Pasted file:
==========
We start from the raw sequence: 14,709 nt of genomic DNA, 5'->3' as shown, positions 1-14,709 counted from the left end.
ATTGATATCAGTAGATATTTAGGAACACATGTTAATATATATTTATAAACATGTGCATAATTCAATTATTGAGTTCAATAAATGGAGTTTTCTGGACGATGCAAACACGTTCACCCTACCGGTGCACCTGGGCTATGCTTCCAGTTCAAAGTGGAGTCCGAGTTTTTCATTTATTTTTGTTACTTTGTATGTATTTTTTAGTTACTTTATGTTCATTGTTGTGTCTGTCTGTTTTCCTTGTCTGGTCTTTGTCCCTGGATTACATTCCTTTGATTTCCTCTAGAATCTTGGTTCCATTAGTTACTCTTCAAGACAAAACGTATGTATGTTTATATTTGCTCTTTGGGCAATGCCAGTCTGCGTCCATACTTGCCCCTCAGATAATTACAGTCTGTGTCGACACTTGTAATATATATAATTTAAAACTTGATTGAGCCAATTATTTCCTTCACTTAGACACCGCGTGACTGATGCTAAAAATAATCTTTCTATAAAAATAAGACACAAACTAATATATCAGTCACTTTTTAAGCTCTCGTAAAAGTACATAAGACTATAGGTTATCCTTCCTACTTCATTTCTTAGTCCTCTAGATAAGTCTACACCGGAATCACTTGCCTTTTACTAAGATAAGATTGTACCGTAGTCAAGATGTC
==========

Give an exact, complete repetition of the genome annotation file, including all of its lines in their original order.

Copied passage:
We start from the raw sequence: 14,709 nt of genomic DNA, 5'->3' as shown, positions 1-14,709 counted from the left end.
ATTGATATCAGTAGATATTTAGGAACACATGTTAATATATATTTATAAACATGTGCATAATTCAATTATTGAGTTCAATAAATGGAGTTTTCTGGACGATGCAAACACGTTCACCCTACCGGTGCACCTGGGCTATGCTTCCAGTTCAAAGTGGAGTCCGAGTTTTTCATTTATTTTTGTTACTTTGTATGTATTTTTTAGTTACTTTATGTTCATTGTTGTGTCTGTCTGTTTTCCTTGTCTGGTCTTTGTCCCTGGATTACATTCCTTTGATTTCCTCTAGAATCTTGGTTCCATTAGTTACTCTTCAAGACAAAACGTATGTATGTTTATATTTGCTCTTTGGGCAATGCCAGTCTGCGTCCATACTTGCCCCTCAGATAATTACAGTCTGTGTCGACACTTGTAATATATATAATTTAAAACTTGATTGAGCCAATTATTTCCTTCACTTAGACACCGCGTGACTGATGCTAAAAATAATCTTTCTATAAAAATAAGACACAAACTAATATATCAGTCACTTTTTAAGCTCTCGTAAAAGTACATAAGACTATAGGTTATCCTTCCTACTTCATTTCTTAGTCCTCTAGATAAGTCTACACCGGAATCACTTGCCTTTTACTAAGATAAGATTGTACCGTAGTCAAGATGTC